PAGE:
Using frontend on Hass.io
In the previous post, I’ve covered the setup of the Hass.io system. Out of the box, the panel is no eye candy I would way. But there’s hope my friend, and I will tell you a thing or two to get it on its feet. We are now going through how to set up themes and layouts.
Notice that Theme and Layout are two different things in this article.
But I’m covering both subjects, lucky you!
If you are like me and have some vampire blood in your veins, then you probably want to stick to a dark theme I guess. by all means, you can also go totally white, I wouldn’t mind, just don’t show it to me, unless you have made magic 🙂
Setting up required files
The first thing we can start with is to edit our configuration.yaml file and add a new file to our system. In this file, scroll until you find «frontend» then add this:
We are now including the file themes.yaml instead of pasting in our theme in configuration.yaml since its big enough as it is. Just to make things cleaner and easier to get more overview of our installation.
So the next step is then to create themes.yaml in the config directory.
As the screenshots above in using dark and orange as a default theme now (kind of like this one)
And this is the code I used in themes.yaml:
But nothing has happened yet because we haven’t set the new theme for our profile.
To do this we need to go to our profile page (the icon in the sidebar on the top right) and select under Themes, then you will find «darkorange» or whatever you called it.
You can also have multiple themes in this file, just make sure indentation is properly. And you can also change the hex code at the top of the file to change colors to what you prefer. Also, When applying a theme, this will only affect the current user that you’re logged in with.
If you have multiple users, you need to change for every user.
Everything is dark and orange now,
but still looks like crap?
Okay now were bringing up the big guns I guess, the layout part. The first thing we can do is to check if Lovelace is set to yaml mode. Go to the configuration file again (configuration.yaml) and look after # Lovelace Then add this if not already in place.
(Not sure if it’s there by default, but nice to doublecheck I guess).
Ok so now we can start creating our new frontend layout as to how we want it. In my setup, I have created multiple tabs for different rooms in my little castle and one main tab that I’m using for locking up at night mostly.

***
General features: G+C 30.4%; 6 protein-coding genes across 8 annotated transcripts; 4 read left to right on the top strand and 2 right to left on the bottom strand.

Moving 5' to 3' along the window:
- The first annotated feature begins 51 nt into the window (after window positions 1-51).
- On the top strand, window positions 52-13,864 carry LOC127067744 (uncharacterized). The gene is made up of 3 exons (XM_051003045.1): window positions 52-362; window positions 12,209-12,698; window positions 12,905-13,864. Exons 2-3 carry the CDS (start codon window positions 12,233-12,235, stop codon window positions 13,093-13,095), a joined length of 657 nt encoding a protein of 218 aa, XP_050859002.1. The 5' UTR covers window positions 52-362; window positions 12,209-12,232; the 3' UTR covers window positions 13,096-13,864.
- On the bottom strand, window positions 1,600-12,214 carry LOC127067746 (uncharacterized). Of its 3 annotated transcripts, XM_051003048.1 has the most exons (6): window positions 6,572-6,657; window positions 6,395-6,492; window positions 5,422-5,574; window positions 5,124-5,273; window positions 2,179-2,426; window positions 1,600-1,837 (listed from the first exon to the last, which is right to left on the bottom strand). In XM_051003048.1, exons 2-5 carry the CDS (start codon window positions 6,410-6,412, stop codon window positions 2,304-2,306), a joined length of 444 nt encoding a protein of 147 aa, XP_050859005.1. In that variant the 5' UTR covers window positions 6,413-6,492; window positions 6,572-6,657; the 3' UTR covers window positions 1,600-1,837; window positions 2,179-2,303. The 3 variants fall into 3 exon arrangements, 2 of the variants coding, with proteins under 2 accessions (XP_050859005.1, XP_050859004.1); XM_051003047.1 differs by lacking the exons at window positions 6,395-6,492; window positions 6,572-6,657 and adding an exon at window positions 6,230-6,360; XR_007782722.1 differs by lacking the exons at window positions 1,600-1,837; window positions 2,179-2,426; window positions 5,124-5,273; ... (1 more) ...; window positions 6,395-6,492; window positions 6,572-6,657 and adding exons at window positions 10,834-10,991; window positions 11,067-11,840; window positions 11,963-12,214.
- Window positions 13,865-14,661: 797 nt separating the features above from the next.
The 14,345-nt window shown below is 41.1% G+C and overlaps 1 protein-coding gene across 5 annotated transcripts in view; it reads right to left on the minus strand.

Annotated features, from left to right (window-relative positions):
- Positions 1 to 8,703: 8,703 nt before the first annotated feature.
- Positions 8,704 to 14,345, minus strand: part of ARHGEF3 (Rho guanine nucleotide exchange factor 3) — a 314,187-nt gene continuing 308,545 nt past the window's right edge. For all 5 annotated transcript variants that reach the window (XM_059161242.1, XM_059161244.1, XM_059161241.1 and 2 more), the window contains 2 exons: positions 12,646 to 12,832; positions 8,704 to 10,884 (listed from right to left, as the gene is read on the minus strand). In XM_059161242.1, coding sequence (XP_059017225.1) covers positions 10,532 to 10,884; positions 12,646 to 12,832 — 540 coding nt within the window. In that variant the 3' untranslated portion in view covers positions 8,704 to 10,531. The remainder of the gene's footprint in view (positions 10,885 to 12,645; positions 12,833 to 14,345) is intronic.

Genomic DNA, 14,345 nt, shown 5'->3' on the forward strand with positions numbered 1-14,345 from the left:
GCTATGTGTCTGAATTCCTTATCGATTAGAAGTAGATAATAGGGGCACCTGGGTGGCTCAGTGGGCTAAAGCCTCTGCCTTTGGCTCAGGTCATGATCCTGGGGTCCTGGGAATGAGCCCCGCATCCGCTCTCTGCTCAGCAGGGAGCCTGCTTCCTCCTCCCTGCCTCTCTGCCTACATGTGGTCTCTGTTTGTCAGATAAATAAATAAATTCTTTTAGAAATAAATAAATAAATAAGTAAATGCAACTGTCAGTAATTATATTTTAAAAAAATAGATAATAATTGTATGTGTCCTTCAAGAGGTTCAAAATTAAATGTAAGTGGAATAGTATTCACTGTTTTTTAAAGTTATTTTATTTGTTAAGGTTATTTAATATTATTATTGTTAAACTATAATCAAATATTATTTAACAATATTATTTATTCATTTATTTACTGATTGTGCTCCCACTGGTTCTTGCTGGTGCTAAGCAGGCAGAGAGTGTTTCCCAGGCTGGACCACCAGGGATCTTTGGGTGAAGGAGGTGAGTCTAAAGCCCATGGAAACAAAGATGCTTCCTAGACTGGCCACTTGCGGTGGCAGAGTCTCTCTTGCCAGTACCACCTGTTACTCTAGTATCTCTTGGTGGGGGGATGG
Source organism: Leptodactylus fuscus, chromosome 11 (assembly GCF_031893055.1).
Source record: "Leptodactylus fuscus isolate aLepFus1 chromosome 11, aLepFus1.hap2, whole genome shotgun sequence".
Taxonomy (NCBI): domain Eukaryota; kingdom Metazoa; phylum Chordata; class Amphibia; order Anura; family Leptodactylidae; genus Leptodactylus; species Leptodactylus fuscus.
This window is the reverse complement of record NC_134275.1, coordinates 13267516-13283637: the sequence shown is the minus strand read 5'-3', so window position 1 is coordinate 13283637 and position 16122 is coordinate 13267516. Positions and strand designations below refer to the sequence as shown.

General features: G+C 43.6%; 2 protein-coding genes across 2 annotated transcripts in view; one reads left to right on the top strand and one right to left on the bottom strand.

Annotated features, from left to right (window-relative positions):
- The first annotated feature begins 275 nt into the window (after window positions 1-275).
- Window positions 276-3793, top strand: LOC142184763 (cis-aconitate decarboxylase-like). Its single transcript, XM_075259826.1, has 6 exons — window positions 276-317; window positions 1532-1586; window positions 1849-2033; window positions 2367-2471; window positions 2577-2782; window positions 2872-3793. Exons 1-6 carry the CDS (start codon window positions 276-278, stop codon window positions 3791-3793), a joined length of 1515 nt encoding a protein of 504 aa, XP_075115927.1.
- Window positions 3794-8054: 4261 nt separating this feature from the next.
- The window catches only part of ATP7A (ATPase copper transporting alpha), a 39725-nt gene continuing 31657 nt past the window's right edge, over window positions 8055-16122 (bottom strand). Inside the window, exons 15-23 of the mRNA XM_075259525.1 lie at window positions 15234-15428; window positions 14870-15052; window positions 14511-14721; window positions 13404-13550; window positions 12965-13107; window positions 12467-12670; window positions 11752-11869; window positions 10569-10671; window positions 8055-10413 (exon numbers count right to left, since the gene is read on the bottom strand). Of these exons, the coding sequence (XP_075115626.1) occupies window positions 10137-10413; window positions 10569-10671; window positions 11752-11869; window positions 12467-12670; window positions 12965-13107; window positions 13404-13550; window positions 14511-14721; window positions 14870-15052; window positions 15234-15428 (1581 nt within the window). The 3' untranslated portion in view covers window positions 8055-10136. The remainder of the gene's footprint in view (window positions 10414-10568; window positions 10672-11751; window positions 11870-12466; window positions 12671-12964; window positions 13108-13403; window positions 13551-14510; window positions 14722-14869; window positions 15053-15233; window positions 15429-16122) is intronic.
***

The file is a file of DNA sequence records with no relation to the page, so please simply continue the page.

We need to create a new file called ui-lovelace.yaml and save this under the config directory. We can start slowly by adding this to the file.
In ui-lovelace.yaml we can add all our tabs in this file, but as mentioned before, I like to separate every tab into different files to get a better overview.
And if you only gonna use one frontend page, then just include the one file, and the tabs on top will disappear.
So lets say you stick to page1.yaml and page2.yaml, then we need to create theese files aswell. Those files are we adding under /config/lovelace
Yes the files are now added but nothing shows? Thats right, we haven’t added any content to those files yet to define name or icon to the tabs so thats why they are not showing.
To do that we need to add this as a minimum requirement to make the tabs show:
title is the name of the page were creating.
icon is the icon thats appearing in the tab.
– You can find all available icons here
panel is the sidebar, if you want to hide it on certain pages.
(havent seen any reason for it yet since its not opened by default)
path is the url for the tab.
The base structure is now set, what now?
Now we can start implementing Lovelace cards, Everything from lightbulb switches, weathercasts, and so on. A good practice is to think about how your layout is gonna be before your implementing your layout (just like tattoos kind of I guess..) because this is NOT drag and drop solution where you can play along and expect it to look perfect on the first shot.
In this article, I just cover on how the default lovelace cards are working. There will be another one for custom cards. This is just to get an understanding of how it works.
We can start by taking page1.yaml now and assuming that you have atleast two light bulbs to create two picture cards in a horizontal view and add lights to each cards like this:
To create this we need to setup page1.yaml like this:
Note that the image is written as /local/your-image.png
This images shall be placed under config/www/your-image.png which is kindof confusing, but thats how it is.
You probably noticed that its cards inside cards, this is what I was referring to earlier that you may need to think twice before implementing because you can, for example, have one horizontal-stack and inside this, you’re having 2 vertical stacks with cards again. whatever suits your needs.
The default lovelace horizontal and vertical cards also have some limitations and are not optimized for mobile what so ever. But this is absolutely a facelift from the out of the box default panel.
To get an optimized view for desktop, tablet, and mobile we need to use a custom layout card, and that I will cover some other time.